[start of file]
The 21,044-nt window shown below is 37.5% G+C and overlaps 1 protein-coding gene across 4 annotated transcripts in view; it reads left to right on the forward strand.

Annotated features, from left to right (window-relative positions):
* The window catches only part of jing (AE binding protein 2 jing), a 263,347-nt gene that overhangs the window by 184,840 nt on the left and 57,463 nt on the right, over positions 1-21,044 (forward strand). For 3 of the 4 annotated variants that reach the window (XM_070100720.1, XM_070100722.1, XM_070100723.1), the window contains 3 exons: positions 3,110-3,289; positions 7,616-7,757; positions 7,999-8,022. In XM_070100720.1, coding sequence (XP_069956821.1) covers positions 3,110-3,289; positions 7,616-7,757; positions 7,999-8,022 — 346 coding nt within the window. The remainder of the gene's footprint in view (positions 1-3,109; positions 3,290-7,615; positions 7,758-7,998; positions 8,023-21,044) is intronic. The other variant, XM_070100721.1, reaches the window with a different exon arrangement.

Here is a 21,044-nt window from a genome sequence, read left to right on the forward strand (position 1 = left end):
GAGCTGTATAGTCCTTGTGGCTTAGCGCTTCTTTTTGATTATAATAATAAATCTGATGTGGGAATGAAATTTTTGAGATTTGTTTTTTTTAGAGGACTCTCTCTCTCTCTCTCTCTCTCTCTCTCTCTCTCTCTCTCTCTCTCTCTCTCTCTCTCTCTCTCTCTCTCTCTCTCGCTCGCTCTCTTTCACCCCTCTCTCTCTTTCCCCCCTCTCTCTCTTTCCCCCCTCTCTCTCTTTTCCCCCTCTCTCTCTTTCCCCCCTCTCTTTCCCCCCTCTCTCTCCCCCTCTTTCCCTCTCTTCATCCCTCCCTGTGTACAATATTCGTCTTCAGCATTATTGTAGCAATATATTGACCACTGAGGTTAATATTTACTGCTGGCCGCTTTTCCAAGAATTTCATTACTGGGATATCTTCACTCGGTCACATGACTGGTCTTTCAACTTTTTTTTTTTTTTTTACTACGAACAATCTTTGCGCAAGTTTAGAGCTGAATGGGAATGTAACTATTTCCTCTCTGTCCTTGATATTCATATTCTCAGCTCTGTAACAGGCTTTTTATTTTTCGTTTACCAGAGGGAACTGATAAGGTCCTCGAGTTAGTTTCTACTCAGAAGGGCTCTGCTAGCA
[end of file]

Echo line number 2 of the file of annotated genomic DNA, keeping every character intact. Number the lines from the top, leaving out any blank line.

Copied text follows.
Annotated features, from left to right (window-relative positions):